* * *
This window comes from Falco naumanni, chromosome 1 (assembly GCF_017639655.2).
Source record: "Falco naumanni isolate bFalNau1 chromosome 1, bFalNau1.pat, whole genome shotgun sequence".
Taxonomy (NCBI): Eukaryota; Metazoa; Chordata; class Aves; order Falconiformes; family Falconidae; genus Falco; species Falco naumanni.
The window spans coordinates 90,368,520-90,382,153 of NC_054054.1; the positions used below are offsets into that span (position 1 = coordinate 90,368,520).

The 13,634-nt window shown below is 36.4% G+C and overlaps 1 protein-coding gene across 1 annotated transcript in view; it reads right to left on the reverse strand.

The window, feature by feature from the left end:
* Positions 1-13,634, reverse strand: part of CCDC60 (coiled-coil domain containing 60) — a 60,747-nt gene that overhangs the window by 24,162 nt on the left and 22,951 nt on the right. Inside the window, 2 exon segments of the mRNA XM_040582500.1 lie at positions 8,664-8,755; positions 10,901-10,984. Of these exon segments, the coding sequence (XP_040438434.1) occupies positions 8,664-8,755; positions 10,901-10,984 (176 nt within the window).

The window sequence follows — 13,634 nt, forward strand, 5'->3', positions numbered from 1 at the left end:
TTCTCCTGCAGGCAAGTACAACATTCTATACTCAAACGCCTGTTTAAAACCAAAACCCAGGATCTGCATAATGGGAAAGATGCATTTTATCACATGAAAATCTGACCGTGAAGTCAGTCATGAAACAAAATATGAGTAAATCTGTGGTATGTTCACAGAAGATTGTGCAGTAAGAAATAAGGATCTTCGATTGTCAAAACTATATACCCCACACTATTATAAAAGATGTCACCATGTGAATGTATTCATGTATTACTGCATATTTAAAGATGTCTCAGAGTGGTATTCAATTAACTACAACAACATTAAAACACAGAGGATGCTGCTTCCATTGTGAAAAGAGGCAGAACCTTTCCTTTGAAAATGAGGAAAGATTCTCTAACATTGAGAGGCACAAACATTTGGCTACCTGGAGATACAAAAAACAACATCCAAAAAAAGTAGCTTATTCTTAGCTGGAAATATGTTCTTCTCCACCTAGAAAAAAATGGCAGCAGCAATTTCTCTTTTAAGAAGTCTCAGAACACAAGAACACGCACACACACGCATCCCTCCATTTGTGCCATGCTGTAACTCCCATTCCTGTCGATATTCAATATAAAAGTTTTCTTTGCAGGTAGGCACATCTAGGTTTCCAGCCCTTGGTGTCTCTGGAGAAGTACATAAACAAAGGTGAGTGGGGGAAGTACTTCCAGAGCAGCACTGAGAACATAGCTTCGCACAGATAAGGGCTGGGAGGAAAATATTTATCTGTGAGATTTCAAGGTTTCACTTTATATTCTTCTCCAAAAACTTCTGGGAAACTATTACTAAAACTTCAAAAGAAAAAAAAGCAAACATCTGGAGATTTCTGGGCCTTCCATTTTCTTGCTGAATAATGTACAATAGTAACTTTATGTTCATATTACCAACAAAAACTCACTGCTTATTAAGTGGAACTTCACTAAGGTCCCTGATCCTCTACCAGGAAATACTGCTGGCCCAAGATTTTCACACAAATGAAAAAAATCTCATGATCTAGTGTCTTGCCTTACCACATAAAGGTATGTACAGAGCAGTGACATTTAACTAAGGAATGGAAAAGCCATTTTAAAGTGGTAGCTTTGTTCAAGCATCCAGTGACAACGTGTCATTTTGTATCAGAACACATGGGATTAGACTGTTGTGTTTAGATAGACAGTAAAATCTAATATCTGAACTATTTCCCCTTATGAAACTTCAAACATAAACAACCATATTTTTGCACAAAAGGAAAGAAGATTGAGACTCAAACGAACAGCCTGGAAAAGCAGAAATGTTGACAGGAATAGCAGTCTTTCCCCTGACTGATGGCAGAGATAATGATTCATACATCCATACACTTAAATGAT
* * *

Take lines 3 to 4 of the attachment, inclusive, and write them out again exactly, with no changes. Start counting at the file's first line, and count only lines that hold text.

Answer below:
Taxonomy (NCBI): Eukaryota; Metazoa; Chordata; class Aves; order Falconiformes; family Falconidae; genus Falco; species Falco naumanni.
The window spans coordinates 90,368,520-90,382,153 of NC_054054.1; the positions used below are offsets into that span (position 1 = coordinate 90,368,520).